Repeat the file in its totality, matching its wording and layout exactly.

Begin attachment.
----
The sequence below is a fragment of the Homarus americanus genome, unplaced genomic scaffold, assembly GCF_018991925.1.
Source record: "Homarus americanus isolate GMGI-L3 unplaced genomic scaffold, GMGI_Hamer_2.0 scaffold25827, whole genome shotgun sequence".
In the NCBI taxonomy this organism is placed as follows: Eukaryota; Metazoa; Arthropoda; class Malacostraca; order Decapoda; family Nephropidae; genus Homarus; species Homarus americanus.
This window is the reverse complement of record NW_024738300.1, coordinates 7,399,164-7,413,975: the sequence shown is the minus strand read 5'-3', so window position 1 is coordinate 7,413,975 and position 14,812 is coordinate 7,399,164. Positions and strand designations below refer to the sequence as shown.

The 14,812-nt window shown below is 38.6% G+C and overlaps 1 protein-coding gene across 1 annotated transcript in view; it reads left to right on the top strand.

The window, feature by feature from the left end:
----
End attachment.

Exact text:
The sequence below is a fragment of the Homarus americanus genome, unplaced genomic scaffold, assembly GCF_018991925.1.
Source record: "Homarus americanus isolate GMGI-L3 unplaced genomic scaffold, GMGI_Hamer_2.0 scaffold25827, whole genome shotgun sequence".
In the NCBI taxonomy this organism is placed as follows: Eukaryota; Metazoa; Arthropoda; class Malacostraca; order Decapoda; family Nephropidae; genus Homarus; species Homarus americanus.
This window is the reverse complement of record NW_024738300.1, coordinates 7,399,164-7,413,975: the sequence shown is the minus strand read 5'-3', so window position 1 is coordinate 7,413,975 and position 14,812 is coordinate 7,399,164. Positions and strand designations below refer to the sequence as shown.

The 14,812-nt window shown below is 38.6% G+C and overlaps 1 protein-coding gene across 1 annotated transcript in view; it reads left to right on the top strand.

The window, feature by feature from the left end: